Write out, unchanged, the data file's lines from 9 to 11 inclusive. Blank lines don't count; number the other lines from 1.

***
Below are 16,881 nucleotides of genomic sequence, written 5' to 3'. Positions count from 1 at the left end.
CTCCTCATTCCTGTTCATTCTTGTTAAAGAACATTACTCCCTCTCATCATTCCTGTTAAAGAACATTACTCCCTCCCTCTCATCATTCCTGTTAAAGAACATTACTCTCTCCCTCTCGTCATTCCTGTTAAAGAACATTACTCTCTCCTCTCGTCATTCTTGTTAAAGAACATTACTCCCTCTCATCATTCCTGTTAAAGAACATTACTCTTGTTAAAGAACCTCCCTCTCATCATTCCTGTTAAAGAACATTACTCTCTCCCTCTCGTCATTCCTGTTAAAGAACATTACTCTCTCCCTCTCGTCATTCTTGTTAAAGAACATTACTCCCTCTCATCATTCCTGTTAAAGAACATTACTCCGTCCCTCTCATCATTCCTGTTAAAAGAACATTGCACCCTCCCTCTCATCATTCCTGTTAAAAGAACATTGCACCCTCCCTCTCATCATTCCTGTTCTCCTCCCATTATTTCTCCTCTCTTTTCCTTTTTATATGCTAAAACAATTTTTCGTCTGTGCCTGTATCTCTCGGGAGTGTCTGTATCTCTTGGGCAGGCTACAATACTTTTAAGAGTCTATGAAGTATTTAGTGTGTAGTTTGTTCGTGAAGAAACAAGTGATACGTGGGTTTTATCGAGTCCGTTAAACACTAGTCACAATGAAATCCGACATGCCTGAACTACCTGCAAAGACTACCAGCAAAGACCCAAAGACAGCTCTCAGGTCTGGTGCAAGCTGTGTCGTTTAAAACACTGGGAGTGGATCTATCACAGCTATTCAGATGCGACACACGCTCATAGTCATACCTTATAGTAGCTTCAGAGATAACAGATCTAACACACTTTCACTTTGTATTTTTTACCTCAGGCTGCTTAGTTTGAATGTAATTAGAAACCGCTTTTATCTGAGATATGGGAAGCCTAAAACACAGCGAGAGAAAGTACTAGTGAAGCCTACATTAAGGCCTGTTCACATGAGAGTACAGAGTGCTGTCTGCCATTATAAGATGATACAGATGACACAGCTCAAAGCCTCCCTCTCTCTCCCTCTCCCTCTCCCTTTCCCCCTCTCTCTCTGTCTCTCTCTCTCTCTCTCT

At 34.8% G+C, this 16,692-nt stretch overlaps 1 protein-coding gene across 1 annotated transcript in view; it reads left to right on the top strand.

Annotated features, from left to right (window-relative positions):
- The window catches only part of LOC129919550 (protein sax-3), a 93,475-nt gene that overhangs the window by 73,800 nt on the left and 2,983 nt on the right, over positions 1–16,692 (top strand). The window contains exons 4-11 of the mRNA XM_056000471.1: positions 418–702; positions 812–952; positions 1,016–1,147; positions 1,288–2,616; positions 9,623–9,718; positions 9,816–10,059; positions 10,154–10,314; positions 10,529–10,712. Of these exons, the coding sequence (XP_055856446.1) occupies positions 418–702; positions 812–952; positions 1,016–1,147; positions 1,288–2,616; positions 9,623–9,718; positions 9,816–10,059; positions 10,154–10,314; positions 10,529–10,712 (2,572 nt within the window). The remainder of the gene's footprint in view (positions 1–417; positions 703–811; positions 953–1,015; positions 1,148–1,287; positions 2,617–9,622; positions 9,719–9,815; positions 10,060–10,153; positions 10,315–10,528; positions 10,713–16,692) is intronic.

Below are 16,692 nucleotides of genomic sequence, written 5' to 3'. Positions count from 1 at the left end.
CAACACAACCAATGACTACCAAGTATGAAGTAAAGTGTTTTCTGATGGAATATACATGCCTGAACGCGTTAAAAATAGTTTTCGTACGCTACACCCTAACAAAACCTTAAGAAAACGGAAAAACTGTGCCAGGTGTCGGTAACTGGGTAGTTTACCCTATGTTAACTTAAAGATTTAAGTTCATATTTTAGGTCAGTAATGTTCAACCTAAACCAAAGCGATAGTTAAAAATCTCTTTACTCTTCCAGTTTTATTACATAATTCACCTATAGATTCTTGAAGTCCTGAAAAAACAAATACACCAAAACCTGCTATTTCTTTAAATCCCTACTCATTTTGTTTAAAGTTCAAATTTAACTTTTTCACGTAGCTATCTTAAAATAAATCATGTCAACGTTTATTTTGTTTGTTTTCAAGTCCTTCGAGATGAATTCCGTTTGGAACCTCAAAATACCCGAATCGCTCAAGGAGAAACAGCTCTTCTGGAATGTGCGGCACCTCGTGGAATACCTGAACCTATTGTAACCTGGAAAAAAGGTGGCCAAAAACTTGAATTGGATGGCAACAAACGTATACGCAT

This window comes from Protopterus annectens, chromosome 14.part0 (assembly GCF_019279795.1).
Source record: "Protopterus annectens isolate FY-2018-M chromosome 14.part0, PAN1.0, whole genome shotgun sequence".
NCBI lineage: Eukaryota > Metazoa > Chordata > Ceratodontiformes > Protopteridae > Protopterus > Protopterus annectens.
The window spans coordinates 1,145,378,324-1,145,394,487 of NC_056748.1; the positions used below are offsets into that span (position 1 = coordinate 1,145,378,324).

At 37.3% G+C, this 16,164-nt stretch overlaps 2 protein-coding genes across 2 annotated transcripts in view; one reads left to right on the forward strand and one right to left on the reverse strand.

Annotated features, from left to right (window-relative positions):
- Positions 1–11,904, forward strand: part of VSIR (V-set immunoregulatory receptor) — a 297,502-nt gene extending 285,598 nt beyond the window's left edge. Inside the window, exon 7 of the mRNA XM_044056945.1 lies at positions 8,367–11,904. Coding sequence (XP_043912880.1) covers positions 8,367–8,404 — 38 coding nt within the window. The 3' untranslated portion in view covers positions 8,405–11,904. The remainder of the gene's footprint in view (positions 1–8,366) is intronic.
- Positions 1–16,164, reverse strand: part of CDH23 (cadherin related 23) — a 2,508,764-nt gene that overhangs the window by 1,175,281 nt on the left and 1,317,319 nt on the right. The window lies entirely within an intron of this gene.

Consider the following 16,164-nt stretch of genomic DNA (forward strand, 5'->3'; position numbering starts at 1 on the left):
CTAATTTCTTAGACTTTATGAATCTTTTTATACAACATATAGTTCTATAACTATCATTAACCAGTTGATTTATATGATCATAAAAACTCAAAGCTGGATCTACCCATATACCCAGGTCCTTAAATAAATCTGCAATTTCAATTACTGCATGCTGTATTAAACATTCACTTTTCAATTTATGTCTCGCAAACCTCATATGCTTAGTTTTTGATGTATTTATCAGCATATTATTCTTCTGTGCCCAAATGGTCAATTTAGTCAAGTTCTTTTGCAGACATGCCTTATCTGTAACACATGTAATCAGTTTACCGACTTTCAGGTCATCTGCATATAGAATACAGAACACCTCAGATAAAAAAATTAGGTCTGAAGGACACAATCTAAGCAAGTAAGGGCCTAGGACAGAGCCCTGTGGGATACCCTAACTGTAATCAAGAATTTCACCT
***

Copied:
Source record: "Protopterus annectens isolate FY-2018-M chromosome 14.part0, PAN1.0, whole genome shotgun sequence".
NCBI lineage: Eukaryota > Metazoa > Chordata > Ceratodontiformes > Protopteridae > Protopterus > Protopterus annectens.
The window spans coordinates 1,145,378,324-1,145,394,487 of NC_056748.1; the positions used below are offsets into that span (position 1 = coordinate 1,145,378,324).